Sunday arrived with a stellar forecast of 20 to 30 knots, clouds, a bit of rain and a bit of sun and by 8:30am all 100 boats were pacing back and forth waiting for their turn at the downwind start and charge to the first corner at Turn Point Lighthouse and into the predicted breeze. The J/105 Last Tango led the way around the corner with the SC33 Muffin & the J/92 Hijinks hot on their tail and it wasn’t long before Boundary Pass looked like a 70’s shag carpet with all those colorful spinnakers pulling hard on port pole, but without the forecast big breeze. Enough to keep the boats moving well but not the small craft advisory predicted by the foreguessers. Canada to the left, America to the right and the fleet split between the middle and the left with each choice working for some and not working for others as the finicky breeze rolled through from the Northwest.
The old Baltic warhorse Pangaea bulldozed her way down the middle of Boundary Pass while a large portion of the fleet worked the Canadian shoreline until shooting down towards Patos Island in the current heading south out of the Straits of Georgia. And man was the current running hard at Patos! The boats that worked too low along Boundary Pass found themselves slipping to leeward at over 30 degrees while they strapped their chutes in and flogged their way up and around the point while giving up every gain they had made by sailing the shorter course.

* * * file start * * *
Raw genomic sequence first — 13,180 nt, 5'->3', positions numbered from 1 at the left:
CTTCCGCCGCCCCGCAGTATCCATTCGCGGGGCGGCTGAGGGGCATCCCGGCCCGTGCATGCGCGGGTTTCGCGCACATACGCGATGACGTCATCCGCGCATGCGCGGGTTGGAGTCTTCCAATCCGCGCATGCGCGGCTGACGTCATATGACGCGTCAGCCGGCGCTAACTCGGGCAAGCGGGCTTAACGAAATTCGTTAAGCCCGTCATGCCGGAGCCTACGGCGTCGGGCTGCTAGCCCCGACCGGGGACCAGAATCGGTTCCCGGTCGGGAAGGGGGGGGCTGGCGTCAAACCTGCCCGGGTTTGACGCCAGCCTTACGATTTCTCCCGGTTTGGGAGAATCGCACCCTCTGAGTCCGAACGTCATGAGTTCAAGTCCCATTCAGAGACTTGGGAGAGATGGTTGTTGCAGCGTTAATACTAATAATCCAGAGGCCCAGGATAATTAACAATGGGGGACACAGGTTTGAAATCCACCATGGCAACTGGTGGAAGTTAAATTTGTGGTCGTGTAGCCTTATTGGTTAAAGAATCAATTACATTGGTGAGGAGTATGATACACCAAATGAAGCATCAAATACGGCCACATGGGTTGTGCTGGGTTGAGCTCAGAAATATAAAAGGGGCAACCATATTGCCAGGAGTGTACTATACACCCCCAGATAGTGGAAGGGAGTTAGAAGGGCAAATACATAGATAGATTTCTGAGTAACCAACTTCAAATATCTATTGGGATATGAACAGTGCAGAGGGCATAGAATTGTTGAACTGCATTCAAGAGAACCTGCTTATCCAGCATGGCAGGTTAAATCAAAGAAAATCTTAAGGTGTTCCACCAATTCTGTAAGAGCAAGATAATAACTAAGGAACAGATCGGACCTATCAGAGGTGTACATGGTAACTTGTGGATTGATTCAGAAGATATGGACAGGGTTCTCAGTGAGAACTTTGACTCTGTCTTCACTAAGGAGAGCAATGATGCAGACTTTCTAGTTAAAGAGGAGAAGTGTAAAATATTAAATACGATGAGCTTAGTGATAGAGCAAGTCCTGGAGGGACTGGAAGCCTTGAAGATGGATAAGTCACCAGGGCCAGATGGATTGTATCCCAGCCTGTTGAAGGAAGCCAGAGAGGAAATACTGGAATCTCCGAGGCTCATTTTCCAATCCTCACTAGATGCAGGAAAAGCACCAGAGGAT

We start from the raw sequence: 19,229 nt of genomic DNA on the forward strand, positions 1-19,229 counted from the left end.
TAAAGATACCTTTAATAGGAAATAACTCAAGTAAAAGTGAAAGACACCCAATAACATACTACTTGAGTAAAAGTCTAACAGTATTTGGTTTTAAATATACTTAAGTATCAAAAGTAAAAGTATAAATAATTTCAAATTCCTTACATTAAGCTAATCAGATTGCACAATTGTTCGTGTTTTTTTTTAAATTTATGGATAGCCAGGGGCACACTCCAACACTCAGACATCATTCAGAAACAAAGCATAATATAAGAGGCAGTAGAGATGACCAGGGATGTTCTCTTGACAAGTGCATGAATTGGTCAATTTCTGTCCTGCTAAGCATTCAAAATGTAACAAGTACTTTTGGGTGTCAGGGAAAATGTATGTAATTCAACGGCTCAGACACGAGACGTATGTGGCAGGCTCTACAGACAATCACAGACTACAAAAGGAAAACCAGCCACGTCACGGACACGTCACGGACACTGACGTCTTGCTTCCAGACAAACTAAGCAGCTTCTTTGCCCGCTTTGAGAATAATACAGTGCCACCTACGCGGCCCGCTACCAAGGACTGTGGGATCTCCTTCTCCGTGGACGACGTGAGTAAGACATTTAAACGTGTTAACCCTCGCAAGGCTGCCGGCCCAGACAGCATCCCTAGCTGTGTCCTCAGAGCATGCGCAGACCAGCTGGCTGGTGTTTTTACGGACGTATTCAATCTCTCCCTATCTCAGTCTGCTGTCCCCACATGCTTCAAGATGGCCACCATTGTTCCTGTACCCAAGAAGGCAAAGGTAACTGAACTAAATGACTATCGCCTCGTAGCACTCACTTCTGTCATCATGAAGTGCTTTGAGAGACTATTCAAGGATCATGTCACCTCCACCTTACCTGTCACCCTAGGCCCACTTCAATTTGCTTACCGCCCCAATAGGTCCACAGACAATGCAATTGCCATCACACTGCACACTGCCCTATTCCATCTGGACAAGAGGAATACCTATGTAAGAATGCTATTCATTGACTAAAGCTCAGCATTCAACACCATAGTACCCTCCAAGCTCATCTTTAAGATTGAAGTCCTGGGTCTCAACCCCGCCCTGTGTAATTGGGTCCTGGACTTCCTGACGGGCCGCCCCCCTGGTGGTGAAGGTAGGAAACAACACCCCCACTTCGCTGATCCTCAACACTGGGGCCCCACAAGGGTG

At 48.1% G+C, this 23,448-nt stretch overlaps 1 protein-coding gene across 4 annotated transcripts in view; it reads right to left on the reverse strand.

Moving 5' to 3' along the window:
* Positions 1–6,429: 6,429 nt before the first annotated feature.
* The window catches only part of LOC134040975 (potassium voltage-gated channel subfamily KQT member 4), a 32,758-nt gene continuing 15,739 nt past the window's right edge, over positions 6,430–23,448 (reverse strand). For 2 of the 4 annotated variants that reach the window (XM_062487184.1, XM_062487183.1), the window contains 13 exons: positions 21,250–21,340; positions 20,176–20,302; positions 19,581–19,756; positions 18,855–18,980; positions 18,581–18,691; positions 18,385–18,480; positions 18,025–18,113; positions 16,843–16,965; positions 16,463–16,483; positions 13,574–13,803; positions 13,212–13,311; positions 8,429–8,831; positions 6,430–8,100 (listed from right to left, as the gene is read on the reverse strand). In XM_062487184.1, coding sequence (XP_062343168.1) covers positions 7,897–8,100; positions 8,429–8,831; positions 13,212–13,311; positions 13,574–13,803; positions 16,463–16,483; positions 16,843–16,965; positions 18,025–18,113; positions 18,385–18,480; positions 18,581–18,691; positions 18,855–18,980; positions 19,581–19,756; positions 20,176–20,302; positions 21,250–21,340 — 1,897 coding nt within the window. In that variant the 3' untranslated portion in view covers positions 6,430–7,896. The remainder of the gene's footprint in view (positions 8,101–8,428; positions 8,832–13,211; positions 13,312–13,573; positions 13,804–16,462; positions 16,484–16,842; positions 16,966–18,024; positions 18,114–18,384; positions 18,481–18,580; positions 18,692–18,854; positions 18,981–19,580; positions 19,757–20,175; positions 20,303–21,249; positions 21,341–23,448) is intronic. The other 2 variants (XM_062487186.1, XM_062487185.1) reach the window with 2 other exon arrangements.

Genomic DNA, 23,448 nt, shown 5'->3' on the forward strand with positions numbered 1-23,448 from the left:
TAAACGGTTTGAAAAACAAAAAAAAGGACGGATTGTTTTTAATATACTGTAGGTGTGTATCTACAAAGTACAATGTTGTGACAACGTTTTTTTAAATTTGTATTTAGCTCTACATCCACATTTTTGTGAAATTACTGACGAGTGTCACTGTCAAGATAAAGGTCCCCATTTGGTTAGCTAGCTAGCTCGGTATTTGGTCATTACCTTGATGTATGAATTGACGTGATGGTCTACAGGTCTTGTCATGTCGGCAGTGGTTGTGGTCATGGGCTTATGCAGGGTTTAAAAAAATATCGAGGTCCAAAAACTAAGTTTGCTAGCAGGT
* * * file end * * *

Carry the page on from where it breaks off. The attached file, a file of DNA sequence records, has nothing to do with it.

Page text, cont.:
As the majority of the fleet turned their bows South towards the finish near Lydia Shoals, the big fast IRC boats and Multi-hulls had already found the finish line and were motoring off to their corners to drop off their crews. Moves could still be made in the drag race south and often boats would jibe out away from the group on what looked like a horrible VMG angle and then jibe back and smoke by everyone as they found their own personal current or puff. But, no matter what year it is, no matter what direction the race goes (it switches every year) it always comes down to the decision on going inside or outside the Peapods to make or break someone’s race.